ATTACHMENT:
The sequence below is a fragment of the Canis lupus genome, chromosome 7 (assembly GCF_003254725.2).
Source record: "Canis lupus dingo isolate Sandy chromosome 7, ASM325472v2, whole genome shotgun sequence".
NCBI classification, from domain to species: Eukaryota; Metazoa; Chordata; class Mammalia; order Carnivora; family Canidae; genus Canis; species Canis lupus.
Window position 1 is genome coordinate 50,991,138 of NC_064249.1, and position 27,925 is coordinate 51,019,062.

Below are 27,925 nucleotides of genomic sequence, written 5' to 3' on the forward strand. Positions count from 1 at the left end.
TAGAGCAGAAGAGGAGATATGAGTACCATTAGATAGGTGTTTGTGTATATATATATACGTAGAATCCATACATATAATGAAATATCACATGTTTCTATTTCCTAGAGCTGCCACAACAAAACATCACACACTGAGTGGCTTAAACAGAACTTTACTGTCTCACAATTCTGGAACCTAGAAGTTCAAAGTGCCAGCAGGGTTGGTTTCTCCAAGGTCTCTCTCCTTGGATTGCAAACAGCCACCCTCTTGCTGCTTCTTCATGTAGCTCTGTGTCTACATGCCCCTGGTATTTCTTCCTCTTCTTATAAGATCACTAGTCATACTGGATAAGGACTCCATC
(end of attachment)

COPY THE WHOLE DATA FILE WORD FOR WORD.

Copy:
The sequence below is a fragment of the Canis lupus genome, chromosome 7 (assembly GCF_003254725.2).
Source record: "Canis lupus dingo isolate Sandy chromosome 7, ASM325472v2, whole genome shotgun sequence".
NCBI classification, from domain to species: Eukaryota; Metazoa; Chordata; class Mammalia; order Carnivora; family Canidae; genus Canis; species Canis lupus.
Window position 1 is genome coordinate 50,991,138 of NC_064249.1, and position 27,925 is coordinate 51,019,062.

Below are 27,925 nucleotides of genomic sequence, written 5' to 3' on the forward strand. Positions count from 1 at the left end.
TAGAGCAGAAGAGGAGATATGAGTACCATTAGATAGGTGTTTGTGTATATATATATACGTAGAATCCATACATATAATGAAATATCACATGTTTCTATTTCCTAGAGCTGCCACAACAAAACATCACACACTGAGTGGCTTAAACAGAACTTTACTGTCTCACAATTCTGGAACCTAGAAGTTCAAAGTGCCAGCAGGGTTGGTTTCTCCAAGGTCTCTCTCCTTGGATTGCAAACAGCCACCCTCTTGCTGCTTCTTCATGTAGCTCTGTGTCTACATGCCCCTGGTATTTCTTCCTCTTCTTATAAGATCACTAGTCATACTGGATAAGGACTCCATC